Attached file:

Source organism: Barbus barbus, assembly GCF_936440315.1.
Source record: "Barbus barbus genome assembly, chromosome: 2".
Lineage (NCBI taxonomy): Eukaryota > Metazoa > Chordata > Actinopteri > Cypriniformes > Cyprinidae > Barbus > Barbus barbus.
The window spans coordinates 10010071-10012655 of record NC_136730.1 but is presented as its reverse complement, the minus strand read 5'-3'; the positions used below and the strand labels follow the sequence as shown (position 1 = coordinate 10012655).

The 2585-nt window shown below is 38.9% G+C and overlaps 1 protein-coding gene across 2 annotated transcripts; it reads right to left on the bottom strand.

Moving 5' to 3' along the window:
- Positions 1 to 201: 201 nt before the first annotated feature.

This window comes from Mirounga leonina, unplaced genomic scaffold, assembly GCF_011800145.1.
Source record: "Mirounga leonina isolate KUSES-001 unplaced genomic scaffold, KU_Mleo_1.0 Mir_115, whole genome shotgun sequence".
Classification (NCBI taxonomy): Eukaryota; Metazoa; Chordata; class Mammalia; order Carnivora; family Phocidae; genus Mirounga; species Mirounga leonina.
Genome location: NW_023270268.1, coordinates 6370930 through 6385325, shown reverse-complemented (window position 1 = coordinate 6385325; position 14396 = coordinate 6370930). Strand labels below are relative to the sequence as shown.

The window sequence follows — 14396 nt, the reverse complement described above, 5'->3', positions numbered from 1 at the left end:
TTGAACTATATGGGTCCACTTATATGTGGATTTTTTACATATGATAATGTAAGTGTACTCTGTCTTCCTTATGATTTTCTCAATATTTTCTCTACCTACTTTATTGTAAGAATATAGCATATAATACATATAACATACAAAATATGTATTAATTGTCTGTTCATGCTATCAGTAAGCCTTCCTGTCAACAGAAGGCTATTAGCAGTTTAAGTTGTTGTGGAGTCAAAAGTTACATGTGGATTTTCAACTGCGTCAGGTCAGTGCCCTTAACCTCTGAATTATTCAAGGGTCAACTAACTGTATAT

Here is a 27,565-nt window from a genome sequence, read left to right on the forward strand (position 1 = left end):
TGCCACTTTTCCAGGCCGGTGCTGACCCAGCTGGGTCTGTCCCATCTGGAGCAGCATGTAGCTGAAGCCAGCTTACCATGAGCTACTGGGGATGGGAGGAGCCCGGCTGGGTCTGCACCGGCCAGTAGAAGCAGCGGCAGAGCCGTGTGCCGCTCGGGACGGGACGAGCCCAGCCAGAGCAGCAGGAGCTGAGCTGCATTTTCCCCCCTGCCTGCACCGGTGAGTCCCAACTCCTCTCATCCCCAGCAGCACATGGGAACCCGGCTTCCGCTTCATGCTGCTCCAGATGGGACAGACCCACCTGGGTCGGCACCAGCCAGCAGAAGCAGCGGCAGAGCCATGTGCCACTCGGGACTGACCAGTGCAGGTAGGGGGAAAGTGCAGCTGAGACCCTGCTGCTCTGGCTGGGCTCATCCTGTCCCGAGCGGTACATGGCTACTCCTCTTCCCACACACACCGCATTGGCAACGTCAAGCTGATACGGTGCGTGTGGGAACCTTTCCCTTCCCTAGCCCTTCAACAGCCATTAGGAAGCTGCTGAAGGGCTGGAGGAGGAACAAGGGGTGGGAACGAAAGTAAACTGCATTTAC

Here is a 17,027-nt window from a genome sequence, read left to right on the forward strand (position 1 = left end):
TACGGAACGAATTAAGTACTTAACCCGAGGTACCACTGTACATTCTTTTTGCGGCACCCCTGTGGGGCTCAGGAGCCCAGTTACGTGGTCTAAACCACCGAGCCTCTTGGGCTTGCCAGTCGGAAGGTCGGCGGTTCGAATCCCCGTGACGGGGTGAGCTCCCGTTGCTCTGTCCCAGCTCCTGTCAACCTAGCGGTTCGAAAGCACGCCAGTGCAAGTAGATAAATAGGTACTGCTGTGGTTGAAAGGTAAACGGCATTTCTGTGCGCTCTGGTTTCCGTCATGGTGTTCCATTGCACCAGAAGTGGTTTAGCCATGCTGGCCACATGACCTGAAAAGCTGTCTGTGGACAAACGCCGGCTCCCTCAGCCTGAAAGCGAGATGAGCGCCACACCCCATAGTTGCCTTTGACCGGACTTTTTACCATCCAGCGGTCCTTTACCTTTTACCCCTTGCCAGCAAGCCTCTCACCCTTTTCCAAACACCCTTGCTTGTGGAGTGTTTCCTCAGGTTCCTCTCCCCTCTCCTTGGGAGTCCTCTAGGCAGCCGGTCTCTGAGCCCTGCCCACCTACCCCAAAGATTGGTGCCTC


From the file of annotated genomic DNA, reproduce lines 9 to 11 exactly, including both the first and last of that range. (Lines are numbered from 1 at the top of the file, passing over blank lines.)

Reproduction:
Source record: "Mirounga leonina isolate KUSES-001 unplaced genomic scaffold, KU_Mleo_1.0 Mir_115, whole genome shotgun sequence".
Classification (NCBI taxonomy): Eukaryota; Metazoa; Chordata; class Mammalia; order Carnivora; family Phocidae; genus Mirounga; species Mirounga leonina.
Genome location: NW_023270268.1, coordinates 6370930 through 6385325, shown reverse-complemented (window position 1 = coordinate 6385325; position 14396 = coordinate 6370930). Strand labels below are relative to the sequence as shown.